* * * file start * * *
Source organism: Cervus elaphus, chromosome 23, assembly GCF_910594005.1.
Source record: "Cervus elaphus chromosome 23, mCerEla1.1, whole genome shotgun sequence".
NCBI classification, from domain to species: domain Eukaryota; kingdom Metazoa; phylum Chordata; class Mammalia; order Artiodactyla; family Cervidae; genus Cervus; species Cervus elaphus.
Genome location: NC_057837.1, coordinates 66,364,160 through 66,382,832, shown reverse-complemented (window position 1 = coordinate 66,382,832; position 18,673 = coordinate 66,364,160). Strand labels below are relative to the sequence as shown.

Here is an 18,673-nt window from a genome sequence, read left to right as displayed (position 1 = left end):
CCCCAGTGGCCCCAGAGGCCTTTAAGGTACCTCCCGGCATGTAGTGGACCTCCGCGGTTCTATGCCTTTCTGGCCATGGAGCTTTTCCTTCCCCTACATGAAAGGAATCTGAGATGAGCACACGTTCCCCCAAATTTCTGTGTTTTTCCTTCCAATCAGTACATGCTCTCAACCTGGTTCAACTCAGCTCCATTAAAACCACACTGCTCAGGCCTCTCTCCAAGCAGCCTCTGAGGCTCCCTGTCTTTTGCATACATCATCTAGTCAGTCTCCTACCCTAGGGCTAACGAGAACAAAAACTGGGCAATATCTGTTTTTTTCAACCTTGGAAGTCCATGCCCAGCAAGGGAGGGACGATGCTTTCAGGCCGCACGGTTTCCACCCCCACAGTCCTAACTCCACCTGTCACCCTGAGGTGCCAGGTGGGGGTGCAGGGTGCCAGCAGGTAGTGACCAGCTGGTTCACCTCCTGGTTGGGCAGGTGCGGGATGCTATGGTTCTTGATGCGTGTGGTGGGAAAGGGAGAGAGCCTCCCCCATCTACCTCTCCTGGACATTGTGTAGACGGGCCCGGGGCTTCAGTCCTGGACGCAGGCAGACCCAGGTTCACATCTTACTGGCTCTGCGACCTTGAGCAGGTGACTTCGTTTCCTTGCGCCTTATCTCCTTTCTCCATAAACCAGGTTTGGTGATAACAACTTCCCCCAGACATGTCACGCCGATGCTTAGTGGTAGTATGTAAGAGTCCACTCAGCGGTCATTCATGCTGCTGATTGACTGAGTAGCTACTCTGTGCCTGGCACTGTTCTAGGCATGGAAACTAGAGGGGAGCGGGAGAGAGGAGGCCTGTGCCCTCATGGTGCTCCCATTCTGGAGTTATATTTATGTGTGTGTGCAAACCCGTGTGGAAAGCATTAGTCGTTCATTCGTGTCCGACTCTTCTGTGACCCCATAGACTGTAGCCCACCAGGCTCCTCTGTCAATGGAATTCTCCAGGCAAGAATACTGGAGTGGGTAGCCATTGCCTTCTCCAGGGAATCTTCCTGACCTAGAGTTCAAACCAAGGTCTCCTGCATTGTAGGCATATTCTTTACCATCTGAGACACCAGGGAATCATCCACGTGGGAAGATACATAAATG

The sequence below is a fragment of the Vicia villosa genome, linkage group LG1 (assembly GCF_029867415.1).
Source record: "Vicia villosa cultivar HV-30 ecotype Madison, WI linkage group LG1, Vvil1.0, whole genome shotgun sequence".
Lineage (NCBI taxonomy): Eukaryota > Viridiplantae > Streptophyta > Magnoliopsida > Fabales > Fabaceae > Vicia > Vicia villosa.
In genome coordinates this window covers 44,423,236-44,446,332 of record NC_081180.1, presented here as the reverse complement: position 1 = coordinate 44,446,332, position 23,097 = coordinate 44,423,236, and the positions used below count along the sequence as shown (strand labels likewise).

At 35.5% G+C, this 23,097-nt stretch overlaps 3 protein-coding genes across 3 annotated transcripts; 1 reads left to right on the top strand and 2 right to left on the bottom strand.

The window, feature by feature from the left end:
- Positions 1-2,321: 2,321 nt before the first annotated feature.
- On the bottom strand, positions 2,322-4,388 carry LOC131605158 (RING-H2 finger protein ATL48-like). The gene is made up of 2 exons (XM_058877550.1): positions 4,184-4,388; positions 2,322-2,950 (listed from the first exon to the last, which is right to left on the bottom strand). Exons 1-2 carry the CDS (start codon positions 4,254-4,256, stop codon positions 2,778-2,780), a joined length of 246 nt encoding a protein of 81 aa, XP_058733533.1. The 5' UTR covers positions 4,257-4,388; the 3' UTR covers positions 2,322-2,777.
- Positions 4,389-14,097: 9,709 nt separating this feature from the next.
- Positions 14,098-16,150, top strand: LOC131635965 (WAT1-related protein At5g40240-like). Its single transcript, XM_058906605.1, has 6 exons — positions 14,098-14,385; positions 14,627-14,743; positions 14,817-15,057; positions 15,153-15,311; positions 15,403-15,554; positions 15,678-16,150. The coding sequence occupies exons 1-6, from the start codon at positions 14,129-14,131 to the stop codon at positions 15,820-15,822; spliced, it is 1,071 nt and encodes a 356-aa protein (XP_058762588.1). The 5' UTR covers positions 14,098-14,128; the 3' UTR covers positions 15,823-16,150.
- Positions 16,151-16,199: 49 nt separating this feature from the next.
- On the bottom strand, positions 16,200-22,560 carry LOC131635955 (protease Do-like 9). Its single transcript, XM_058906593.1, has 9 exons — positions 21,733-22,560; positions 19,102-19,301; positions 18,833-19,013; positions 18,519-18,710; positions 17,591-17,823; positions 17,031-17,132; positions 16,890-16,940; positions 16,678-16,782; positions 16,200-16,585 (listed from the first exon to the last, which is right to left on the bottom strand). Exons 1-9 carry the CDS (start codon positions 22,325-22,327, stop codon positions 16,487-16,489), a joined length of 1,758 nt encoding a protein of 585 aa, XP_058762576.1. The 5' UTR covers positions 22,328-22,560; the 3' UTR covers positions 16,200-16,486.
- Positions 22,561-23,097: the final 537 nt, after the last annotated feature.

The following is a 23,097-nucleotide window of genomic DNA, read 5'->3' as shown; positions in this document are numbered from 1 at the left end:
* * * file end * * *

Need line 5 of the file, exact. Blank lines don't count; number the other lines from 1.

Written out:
Here is an 18,673-nt window from a genome sequence, read left to right as displayed (position 1 = left end):